Peace Run inspires kindness, connection locally

Peace Run inspires kindness, connection locally

Deirdre Bird, of Lincoln, hoists a torch while addressing a group of local runners who participated in this year’s Sri Chinmoy Peace Run. The runners met on the Sri Chinmoy Peace Bridge that runs over the Blackstone River in Pawtucket. (Breeze photo by Nicole Dotzenrod)

PAWTUCKET – There’s nothing quite as empowering as running with a torch held out before you, but Brian Mulligan, of Providence, said it’s not the torch that energizes him to run mile after mile, but the positive energy coming from his fellow runners that encourages him to keep going.

Mulligan was among a small group of local runners, including Cumberland Mayor Jeff Mutter, who participated in an altered version of the Sri Chinmoy Oneness Home Peace Run this year.

The global torch relay was founded in 1987 to spread Chinmoy’s message that “world peace begins within the heart of each of us,” a message this year’s participants said is gravely needed.

The event is typically held every two years, relay style, with participants passing the flaming torch from hand to hand and community to community. This year, due to the coronavirus, small groups of runners from around the world have organized more condensed events, and individual runners have dedicated their miles to the Peace Run.

“All peace-loving people and those who want to spread more harmony and kindness in the world,” said Sharika Maria Xavier, of Pawtucket, who organized the event locally.

Standing on Pawtucket’s Main Street bridge overlooking the falls near Slater Mill last Thursday, international Peace Run advocate Harita Davies spoke about the significance of the run, especially during such turbulent times worldwide. The bridge is one of several Sri Chinmoy Peace Bridges, including the historic Broad Street arch bridge in Cumberland and Central Falls.

Davies, a New Yorker originally from New Zealand, said participating in the Peace Run helps her remember that “if we start with finding peace within ourselves and then share that pace with the community, we can take responsibility for making the world a better place.”

“Peace is not out of reach when we start with ourselves. As individuals, we can make a difference instead of being at the mercy of world leaders,” she said.

Davies said the run has introduced her to “amazing people every day who are doing so much good for their communities, connecting people and bringing them together.”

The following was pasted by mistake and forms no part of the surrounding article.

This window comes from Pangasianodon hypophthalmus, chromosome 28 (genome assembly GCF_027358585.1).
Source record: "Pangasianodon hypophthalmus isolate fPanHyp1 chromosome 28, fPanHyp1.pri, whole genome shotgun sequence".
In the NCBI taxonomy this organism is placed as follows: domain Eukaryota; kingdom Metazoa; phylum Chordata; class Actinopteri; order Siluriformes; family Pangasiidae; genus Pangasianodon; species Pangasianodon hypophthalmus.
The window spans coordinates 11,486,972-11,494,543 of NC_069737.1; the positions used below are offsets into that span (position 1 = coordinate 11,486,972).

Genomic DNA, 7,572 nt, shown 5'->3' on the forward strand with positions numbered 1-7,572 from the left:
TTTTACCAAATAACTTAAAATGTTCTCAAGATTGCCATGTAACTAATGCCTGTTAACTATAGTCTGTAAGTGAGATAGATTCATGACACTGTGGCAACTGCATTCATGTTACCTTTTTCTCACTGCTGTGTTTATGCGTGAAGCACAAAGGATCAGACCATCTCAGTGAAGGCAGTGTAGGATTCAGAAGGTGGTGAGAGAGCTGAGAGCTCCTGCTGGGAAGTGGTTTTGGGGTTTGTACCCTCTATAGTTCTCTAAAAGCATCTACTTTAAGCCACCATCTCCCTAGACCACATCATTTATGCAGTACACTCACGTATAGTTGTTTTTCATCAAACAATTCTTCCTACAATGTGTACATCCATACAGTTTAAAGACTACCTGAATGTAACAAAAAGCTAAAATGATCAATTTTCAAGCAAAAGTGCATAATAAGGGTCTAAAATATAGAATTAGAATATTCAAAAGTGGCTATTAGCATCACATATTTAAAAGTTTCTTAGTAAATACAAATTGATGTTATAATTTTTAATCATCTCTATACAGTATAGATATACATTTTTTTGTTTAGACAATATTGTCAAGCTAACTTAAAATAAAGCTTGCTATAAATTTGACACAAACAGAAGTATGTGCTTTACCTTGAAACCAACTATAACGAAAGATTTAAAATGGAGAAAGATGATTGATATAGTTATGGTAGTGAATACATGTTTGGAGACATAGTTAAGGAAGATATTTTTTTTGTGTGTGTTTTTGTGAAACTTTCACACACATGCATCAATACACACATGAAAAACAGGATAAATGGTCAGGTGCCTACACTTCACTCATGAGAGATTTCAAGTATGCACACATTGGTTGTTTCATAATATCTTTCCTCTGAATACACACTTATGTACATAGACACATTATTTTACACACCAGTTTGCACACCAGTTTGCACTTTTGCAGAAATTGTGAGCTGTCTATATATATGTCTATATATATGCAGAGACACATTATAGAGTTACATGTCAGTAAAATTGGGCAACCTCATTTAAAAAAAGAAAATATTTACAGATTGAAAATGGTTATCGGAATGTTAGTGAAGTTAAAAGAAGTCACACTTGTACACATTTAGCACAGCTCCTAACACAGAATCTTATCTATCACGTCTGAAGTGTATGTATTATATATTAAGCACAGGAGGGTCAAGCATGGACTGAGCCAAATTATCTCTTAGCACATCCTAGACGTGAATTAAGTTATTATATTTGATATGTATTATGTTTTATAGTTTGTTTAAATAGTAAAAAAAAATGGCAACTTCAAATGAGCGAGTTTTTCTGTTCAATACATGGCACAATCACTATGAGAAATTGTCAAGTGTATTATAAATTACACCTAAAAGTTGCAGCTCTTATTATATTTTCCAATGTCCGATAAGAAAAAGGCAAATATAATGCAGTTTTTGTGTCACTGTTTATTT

She said more than 100 runners from around the world participated this year, dedicating miles to the Peace Run. In all, she said the event usually covers about 10,000 miles, but this year covered about 20,000.

“We had people in 20 countries continuously dedicating their miles to the run and sharing their messages of hope and peace,” she said.

Deirdre Bird, of Lincoln, said she and Mulligan have participated in the run every other year for more than a decade.

“I really enjoy the energy that comes from carrying the torch. You can keep going and going, running across the state as we’ve done before,” she said. Her participation in the run, she said, helps remind her that “when we feel better about ourselves, we feel better about the world around us.”

Mutter, who ran from Cumberland to Pawtucket for the dedication ceremony, said when researching the Peace Run, he realized that the event has both an athletic component and a spiritual one.

“We’re advocating for peace globally, but the only way to do that is to have that inner peace within ourselves first, and to be more tolerant, empathetic and understanding of the things happening to all of us,” he said.

Carlos Lopez Estrada, Pawtucket Mayor Donald Grebien’s deputy director of administration, welcomed the runners to Pawtucket and said an event that promotes peace and understanding is “something we need a lot more of in this world.”

“The Peace Run highlights the need for understanding and dialogue, and finding peaceful ways to deal with situations in our cities and towns,” he said.